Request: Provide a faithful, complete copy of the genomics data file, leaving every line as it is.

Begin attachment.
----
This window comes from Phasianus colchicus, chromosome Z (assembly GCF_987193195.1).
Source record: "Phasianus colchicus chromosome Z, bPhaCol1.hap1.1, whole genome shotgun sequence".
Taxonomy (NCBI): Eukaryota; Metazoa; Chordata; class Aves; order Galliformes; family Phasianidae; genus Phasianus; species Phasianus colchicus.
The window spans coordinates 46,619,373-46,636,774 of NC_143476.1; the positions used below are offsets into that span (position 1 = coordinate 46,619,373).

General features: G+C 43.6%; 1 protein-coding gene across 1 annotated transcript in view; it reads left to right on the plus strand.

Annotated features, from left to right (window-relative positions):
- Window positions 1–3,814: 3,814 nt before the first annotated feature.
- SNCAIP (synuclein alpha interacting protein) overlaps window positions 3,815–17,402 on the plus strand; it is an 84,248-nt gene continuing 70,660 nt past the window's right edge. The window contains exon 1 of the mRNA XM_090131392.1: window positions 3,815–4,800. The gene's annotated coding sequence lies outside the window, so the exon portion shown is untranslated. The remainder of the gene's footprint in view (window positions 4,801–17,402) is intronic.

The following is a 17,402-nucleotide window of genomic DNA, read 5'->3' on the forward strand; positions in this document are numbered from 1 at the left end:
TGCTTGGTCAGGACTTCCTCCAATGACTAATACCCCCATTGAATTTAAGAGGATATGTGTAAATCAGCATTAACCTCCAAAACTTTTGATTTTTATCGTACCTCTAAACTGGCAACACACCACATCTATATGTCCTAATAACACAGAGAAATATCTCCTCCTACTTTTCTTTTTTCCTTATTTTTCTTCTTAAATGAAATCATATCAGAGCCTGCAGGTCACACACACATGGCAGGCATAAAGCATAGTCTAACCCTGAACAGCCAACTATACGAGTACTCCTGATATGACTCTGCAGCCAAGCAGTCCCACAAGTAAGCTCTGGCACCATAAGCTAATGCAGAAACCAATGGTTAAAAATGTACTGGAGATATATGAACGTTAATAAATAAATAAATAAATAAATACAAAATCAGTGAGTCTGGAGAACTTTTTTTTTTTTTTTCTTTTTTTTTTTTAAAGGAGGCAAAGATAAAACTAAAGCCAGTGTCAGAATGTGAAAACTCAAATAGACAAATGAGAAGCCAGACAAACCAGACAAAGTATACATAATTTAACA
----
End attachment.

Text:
This window comes from Phasianus colchicus, chromosome Z (assembly GCF_987193195.1).
Source record: "Phasianus colchicus chromosome Z, bPhaCol1.hap1.1, whole genome shotgun sequence".
Taxonomy (NCBI): Eukaryota; Metazoa; Chordata; class Aves; order Galliformes; family Phasianidae; genus Phasianus; species Phasianus colchicus.
The window spans coordinates 46,619,373-46,636,774 of NC_143476.1; the positions used below are offsets into that span (position 1 = coordinate 46,619,373).

General features: G+C 43.6%; 1 protein-coding gene across 1 annotated transcript in view; it reads left to right on the plus strand.

Annotated features, from left to right (window-relative positions):
- Window positions 1–3,814: 3,814 nt before the first annotated feature.
- SNCAIP (synuclein alpha interacting protein) overlaps window positions 3,815–17,402 on the plus strand; it is an 84,248-nt gene continuing 70,660 nt past the window's right edge. The window contains exon 1 of the mRNA XM_090131392.1: window positions 3,815–4,800. The gene's annotated coding sequence lies outside the window, so the exon portion shown is untranslated. The remainder of the gene's footprint in view (window positions 4,801–17,402) is intronic.

The following is a 17,402-nucleotide window of genomic DNA, read 5'->3' on the forward strand; positions in this document are numbered from 1 at the left end:
TGCTTGGTCAGGACTTCCTCCAATGACTAATACCCCCATTGAATTTAAGAGGATATGTGTAAATCAGCATTAACCTCCAAAACTTTTGATTTTTATCGTACCTCTAAACTGGCAACACACCACATCTATATGTCCTAATAACACAGAGAAATATCTCCTCCTACTTTTCTTTTTTCCTTATTTTTCTTCTTAAATGAAATCATATCAGAGCCTGCAGGTCACACACACATGGCAGGCATAAAGCATAGTCTAACCCTGAACAGCCAACTATACGAGTACTCCTGATATGACTCTGCAGCCAAGCAGTCCCACAAGTAAGCTCTGGCACCATAAGCTAATGCAGAAACCAATGGTTAAAAATGTACTGGAGATATATGAACGTTAATAAATAAATAAATAAATAAATACAAAATCAGTGAGTCTGGAGAACTTTTTTTTTTTTTTTCTTTTTTTTTTTTAAAGGAGGCAAAGATAAAACTAAAGCCAGTGTCAGAATGTGAAAACTCAAATAGACAAATGAGAAGCCAGACAAACCAGACAAAGTATACATAATTTAACA